Facing great difficulty in finding North Korean submarines, the South Korean navy is pushing for a big increase in its maritime aviation force. Competition with Japan, although not mentioned, may also be a factor.
The country will have a force of 16 upgraded Lockheed Martin P-3 Orion maritime aircraft by 2018 under an L-3 Communications and Korean Air program to refit eight aircraft that have yet to be modernized. Separately, the South Korean navy is seeking 20 more maritime aircraft, which would considerably augment its anti-submarine capability.
Work began in April on P-3Cs that South Korea has operated since 1995, says Ernie Lock, L-3's program manager. The U.S. company is due to deliver components for the first aircraft within 22 months; the last unit should be upgraded within 60 months. The defense ministry values the program at $400 million, including manuals and training.
The aim is to bring the aircraft to the same specification as eight P-3Bs that Korea Aerospace Industries and L-3 upgraded to the P-3CK standard last decade. The P-3Cs are newer but still lack the advanced equipment retrofitted to the P-3Bs. The P-3Cs will gain all new electronics, including a new magnetic anomaly detector, electro-optical sensor, electronic surveillance gear, radar, self-protection suite and data link. The system is built around a data management system with seven operator stations plus a tactical display in the cockpit. L-3 declines to discuss weapons.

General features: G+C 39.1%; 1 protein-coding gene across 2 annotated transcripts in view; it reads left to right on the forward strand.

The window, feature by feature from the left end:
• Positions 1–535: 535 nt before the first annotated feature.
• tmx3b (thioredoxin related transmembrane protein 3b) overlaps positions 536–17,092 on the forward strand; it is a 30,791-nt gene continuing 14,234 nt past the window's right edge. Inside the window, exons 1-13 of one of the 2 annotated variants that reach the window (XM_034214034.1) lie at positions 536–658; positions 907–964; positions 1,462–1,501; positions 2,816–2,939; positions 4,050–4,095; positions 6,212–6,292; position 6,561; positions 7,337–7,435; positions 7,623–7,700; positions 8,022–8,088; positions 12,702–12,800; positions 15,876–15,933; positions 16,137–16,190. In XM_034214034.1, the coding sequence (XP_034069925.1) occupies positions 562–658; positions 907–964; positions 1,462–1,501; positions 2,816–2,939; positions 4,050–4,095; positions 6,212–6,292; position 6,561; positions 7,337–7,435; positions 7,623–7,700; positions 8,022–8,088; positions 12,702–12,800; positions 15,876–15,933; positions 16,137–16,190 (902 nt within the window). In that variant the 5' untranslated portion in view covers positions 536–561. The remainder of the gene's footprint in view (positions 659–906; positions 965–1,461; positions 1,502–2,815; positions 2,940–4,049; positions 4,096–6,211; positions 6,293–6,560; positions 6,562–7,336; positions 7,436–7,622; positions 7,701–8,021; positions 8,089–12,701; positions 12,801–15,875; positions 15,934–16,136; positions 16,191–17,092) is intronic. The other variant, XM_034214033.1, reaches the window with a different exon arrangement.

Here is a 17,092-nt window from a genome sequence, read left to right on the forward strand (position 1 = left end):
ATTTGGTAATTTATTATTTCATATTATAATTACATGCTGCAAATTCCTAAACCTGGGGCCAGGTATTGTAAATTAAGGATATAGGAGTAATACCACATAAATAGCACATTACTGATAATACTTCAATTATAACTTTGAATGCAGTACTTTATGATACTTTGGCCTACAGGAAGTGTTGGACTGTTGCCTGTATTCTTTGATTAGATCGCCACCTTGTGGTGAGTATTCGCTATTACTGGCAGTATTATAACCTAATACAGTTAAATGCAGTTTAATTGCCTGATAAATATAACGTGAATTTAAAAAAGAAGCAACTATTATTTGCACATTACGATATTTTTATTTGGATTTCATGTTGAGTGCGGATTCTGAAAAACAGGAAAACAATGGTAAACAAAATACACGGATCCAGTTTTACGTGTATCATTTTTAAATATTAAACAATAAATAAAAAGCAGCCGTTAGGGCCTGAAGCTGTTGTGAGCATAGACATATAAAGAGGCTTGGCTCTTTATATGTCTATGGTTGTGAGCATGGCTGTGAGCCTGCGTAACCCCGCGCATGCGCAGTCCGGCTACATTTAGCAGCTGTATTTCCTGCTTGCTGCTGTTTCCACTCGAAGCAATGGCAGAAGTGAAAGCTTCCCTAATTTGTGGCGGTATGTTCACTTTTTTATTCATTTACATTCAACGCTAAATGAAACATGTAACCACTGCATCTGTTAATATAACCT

L-3 is building the equipment at its Greenville, Texas, facility. Installation will be done at Korean Air's Gimhae works. Korean Air and L-3 are not working on the structure of the P-3Cs, except as needed to install the new equipment. Electrical and cooling requirements are no greater, and possibly less, than those of the old electronics.
L-3 is offering the same maritime warfare suite for installation in a maritime version of the Bombardier Q400 turboprop airliner, the Q400 MPA, but that is not mentioned as a candidate for the navy's requirement for 20 more maritime aircraft. The South Korean joint chiefs of staff has approved the navy's request for the aircraft, which would serve alongside the Orions, says the Yonhap news agency, quoting a military source.
The Defense Acquisition Program Agency sees prospective aircraft as the Boeing P-8 Poseidon, Lockheed Martin SC-130J Sea Hercules and Airbus Military C295. Listing the C295 and Poseidon as mutual alternatives is unusual, given the vast differences in flight characteristics, system performance and cost between the 86-metric-ton (189,000-lb.) jet and 23-ton turboprop.